Raumvisionen, Erinnerungsorte und Topographien des Leidens Christi in Mittelalter und Früher Neuzeit
Edited By Hans Aurenhammer and Daniela Bohde
Violent Spaces and Spatial Violence: Pordenone’s Passion frescoes at Cremona Cathedral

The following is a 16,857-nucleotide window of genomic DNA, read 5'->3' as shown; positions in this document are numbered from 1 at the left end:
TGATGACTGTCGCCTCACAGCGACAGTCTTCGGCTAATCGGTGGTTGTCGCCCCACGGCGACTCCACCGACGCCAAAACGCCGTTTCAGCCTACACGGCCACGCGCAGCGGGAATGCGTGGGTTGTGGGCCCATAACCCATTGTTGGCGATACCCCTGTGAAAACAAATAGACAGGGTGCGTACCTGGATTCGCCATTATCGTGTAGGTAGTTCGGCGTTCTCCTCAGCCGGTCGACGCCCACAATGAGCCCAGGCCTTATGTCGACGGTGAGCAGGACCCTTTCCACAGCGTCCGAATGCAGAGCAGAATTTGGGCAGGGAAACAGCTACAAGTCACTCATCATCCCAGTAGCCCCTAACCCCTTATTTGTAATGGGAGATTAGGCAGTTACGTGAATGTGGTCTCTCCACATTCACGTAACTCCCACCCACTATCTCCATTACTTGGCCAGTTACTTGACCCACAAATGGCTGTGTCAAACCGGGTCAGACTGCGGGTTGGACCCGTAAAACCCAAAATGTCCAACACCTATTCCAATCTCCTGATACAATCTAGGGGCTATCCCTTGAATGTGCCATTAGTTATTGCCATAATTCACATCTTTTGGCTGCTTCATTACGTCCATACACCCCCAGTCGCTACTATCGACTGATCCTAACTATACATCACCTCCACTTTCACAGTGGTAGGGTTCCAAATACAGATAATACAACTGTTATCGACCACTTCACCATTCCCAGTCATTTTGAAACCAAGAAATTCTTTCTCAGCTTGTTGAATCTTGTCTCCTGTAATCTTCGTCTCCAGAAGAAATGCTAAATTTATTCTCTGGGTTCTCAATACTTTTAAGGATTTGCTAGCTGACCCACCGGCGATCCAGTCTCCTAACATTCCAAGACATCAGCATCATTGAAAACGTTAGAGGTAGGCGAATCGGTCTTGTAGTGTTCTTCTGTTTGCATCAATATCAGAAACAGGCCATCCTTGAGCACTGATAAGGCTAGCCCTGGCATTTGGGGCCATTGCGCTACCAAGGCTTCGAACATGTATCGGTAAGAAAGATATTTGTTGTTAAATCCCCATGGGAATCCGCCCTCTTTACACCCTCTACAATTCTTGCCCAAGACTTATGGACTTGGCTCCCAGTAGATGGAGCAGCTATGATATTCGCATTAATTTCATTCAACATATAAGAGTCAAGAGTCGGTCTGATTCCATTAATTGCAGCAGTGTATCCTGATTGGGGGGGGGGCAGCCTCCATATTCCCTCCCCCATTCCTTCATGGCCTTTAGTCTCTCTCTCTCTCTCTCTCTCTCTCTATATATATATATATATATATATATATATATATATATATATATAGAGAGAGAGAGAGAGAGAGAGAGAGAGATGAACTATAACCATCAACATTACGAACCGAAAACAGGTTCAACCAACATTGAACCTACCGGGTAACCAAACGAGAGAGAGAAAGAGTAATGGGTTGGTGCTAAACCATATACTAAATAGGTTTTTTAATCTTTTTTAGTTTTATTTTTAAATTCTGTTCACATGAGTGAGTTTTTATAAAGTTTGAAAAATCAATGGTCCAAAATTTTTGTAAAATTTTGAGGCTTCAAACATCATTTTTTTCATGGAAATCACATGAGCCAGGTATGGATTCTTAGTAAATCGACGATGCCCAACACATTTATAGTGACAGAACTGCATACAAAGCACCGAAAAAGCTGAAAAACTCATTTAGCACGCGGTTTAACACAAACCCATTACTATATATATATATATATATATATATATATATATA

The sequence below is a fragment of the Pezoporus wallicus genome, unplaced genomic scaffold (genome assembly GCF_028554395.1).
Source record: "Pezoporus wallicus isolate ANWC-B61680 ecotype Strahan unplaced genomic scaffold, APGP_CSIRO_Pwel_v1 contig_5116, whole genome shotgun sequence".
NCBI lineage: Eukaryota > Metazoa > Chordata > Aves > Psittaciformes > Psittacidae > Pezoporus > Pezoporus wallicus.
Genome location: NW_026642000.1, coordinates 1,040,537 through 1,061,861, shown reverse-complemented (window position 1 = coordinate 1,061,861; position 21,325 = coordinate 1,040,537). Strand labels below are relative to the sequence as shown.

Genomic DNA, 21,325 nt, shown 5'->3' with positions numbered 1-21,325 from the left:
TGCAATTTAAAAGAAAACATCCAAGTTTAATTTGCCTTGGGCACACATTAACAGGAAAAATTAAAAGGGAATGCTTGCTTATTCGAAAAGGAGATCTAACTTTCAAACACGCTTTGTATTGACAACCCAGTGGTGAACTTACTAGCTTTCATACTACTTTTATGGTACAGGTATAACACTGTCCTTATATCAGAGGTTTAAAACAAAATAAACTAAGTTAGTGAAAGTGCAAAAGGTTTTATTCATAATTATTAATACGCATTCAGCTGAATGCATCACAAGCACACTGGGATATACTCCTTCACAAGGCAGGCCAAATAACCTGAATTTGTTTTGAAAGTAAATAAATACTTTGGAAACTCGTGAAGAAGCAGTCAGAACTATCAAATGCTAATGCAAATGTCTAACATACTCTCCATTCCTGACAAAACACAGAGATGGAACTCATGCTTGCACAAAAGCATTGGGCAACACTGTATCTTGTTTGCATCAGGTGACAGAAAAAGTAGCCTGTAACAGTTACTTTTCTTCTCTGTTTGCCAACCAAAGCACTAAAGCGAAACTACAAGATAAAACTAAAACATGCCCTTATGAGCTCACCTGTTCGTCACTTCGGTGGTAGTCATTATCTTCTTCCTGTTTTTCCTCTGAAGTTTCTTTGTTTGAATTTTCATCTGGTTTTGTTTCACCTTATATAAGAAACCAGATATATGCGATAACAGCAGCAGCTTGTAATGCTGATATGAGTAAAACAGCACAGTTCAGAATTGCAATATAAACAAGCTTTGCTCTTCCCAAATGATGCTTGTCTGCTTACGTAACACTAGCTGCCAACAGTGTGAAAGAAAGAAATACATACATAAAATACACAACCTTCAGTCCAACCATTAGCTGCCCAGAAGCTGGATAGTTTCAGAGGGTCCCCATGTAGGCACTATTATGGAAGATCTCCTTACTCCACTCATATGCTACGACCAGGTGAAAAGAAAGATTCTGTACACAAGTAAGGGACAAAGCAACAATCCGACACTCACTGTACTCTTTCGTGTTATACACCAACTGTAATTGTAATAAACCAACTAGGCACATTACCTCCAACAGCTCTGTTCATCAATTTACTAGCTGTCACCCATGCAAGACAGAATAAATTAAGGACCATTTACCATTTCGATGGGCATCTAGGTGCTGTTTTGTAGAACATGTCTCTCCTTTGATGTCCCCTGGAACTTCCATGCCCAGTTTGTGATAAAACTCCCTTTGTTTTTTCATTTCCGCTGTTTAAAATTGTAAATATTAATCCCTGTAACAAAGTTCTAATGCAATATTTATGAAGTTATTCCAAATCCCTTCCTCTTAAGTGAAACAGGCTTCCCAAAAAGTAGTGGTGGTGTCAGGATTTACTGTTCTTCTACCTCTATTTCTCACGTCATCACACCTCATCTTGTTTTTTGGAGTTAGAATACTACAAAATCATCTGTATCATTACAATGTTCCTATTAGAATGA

The violence enacted upon Christ in Giovanni Antonio da Pordenone’s scenes at Cremona cathedral is of such ferocious intensity that it cannot be contained by the frame. In the Fall on the Way to Calvary, Christ appears to reach out beyond the represented world to grip the picture’s edge, bracing himself against the torments of his oppressors (fig. 2). In the scene of Christ Nailed to the Cross, the shaft of the cross projects out of the picture plane in an illusionistic overflowing of sacred history into the space of the church (fig. 3). Such transgressions of contained pictorial space also destabilize time: they underscore the idea of Christ’s Passion as a perpetual event; that is, Jesus not only suffered for the redemption of Man, but continues to do so in the present.1 The collapse of temporal logic that these paintings allege makes explicit an essential component of all Christian representation: in visualizing a timeless truth, images like Pordenone’s offer the potential for a pictorial dialogue in which the distinction between sacred past and devotional present is elided. But the violence the artist employs to motivate the time-bending agency of these images also affects the beholder’s perception of illusionistic space and his or her relation to it. Pordenone’s paintings are often seen solely in terms of artistic pyrotechnics, but they are also concerned with the nature of sacred representation at a time when the stakes for being a maker of sacred images could not have been higher.2 The...
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